The Cost of Eight Executive Actions Taken by the Biden Administration
CBO responds to Congressman Jason Smith’s request to provide information about the cost of eight executive actions taken by the Biden Administration and how they are reflected in CBO’s baseline projections.
You have asked the Congressional Budget Office to provide information about the cost of eight executive actions taken by the Biden Administration and how they are reflected in CBO’s baseline projections. CBO’s most recent projections were released in May 2022. Administrative actions taken after the baseline was completed will be reflected in future baselines.
For the purposes of CBO’s current baseline projections, the eight administrative actions you asked about fall into a few categories:
The effects of one action are incorporated into CBO’s May 2022 baseline.
Three actions were not included because insufficient information was available at the time to include them in the May 2022 baseline. The details of two of those actions are still being developed, which will affect the cost of their implementation. The budgetary effects of all three will be accounted for in future baselines.
One action is not included in the May 2022 baseline because its implementation costs are discretionary and thus subject to future appropriation actions.
Three actions were not included in the baseline because court orders prevented their implementation.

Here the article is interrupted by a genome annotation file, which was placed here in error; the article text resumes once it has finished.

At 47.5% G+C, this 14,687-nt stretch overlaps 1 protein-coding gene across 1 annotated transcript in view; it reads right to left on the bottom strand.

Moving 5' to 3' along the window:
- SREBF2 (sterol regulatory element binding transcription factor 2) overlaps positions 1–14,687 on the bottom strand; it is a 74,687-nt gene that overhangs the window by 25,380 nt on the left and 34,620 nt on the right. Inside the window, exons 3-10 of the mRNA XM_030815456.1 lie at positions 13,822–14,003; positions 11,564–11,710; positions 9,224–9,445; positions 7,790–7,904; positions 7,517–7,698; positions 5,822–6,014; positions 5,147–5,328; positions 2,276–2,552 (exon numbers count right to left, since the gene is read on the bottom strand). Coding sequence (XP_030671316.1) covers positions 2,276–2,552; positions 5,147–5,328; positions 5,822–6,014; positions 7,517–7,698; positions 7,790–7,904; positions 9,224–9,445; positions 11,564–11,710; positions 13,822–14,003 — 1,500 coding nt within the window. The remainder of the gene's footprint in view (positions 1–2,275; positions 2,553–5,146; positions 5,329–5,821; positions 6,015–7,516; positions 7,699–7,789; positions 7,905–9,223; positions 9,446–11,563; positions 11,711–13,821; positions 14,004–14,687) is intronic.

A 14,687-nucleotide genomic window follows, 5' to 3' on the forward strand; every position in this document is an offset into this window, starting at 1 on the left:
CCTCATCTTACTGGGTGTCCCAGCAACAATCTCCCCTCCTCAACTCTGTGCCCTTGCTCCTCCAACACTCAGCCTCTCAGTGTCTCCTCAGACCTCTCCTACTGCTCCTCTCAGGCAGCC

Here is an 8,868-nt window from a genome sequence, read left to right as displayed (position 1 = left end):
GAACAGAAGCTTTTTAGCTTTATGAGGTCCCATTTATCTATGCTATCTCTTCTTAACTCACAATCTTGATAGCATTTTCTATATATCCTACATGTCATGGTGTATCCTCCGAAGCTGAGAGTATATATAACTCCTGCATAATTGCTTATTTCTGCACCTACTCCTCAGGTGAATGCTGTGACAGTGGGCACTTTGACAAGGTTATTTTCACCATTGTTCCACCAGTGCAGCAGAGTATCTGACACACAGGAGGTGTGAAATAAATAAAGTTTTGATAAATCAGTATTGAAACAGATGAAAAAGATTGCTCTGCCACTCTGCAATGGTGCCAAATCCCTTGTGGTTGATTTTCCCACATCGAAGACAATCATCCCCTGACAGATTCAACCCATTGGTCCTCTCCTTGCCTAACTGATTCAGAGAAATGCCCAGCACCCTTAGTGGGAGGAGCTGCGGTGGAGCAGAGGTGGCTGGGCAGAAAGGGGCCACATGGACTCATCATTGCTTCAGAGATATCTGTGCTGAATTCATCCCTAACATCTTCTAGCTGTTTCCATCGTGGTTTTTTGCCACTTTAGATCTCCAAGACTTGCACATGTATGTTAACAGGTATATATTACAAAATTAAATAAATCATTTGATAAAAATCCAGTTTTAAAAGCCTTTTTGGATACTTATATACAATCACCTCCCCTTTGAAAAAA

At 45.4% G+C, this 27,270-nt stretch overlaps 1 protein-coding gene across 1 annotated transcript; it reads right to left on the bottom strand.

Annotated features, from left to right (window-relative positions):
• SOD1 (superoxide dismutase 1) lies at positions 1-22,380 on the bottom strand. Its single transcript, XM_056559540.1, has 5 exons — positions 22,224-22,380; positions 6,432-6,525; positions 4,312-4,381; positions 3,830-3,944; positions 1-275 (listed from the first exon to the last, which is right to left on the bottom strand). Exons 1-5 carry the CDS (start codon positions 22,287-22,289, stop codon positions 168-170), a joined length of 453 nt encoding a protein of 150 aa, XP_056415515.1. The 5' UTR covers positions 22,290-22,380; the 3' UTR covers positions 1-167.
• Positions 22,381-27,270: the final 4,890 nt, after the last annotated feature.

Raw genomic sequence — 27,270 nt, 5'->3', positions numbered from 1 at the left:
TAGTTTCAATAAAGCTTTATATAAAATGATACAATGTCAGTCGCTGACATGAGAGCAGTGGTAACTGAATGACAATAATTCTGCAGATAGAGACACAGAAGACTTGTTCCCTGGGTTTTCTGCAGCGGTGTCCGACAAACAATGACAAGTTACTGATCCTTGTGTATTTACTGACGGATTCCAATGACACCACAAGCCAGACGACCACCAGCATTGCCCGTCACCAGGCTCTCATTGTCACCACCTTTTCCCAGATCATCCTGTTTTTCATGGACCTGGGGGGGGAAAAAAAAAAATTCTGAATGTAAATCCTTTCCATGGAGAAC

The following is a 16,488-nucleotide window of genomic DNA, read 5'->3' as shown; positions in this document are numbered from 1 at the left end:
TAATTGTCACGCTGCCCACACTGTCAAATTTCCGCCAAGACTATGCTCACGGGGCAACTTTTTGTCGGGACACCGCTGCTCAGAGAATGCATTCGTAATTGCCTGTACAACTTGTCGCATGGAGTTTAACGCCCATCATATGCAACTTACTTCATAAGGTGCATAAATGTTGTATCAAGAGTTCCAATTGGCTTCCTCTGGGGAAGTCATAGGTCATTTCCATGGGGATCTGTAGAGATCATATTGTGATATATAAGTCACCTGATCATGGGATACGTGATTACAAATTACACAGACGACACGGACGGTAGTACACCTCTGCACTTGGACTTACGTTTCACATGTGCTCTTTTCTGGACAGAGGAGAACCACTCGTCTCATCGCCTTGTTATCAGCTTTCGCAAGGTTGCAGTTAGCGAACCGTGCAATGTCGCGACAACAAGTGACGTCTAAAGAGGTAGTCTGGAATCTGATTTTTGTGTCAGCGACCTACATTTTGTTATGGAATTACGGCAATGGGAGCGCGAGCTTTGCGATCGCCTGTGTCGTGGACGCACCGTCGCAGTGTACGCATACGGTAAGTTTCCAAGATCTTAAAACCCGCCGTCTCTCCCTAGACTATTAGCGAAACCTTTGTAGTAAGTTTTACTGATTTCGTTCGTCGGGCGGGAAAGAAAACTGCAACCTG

You asked about the executive actions’ effect on estimated net interest costs. In general, debt-service costs would depend on the timing of the change in deficits resulting from implementing the action (or from prohibiting its implementation). The closer the change in deficits was to the beginning of the 10-year projection period, the larger the effect on the debt service costs would be. For example, on the basis of CBO’s current economic forecast, increasing deficits (and therefore debt) by $100 million in 2023 would result in additional interest outlays of $27 million over a 10 year period. By contrast, increasing deficits by $10 million per year for 10 years, for a total of $100 million, would be projected to result in additional interest outlays of $15 million over the 10 year period. CBO’s website provides an interactive tool that allows users to simulate debt-service costs under various scenarios.
CBO has estimated the debt-service costs resulting from additional spending for the Supplemental Nutrition Assistance Program (SNAP) because of changes in the value of the Thrifty Food Plan (TFP), combined with changes in the forecast of food price inflation—relative to the July 2021 baseline. Those estimates are discussed in the next section.
On June 23, 2022, CBO reposted this letter to correct an error on page 6. The January 2019 baseline incorporated savings, rather than costs, of $3.3 billion for section 1115 waivers over a 10 year period.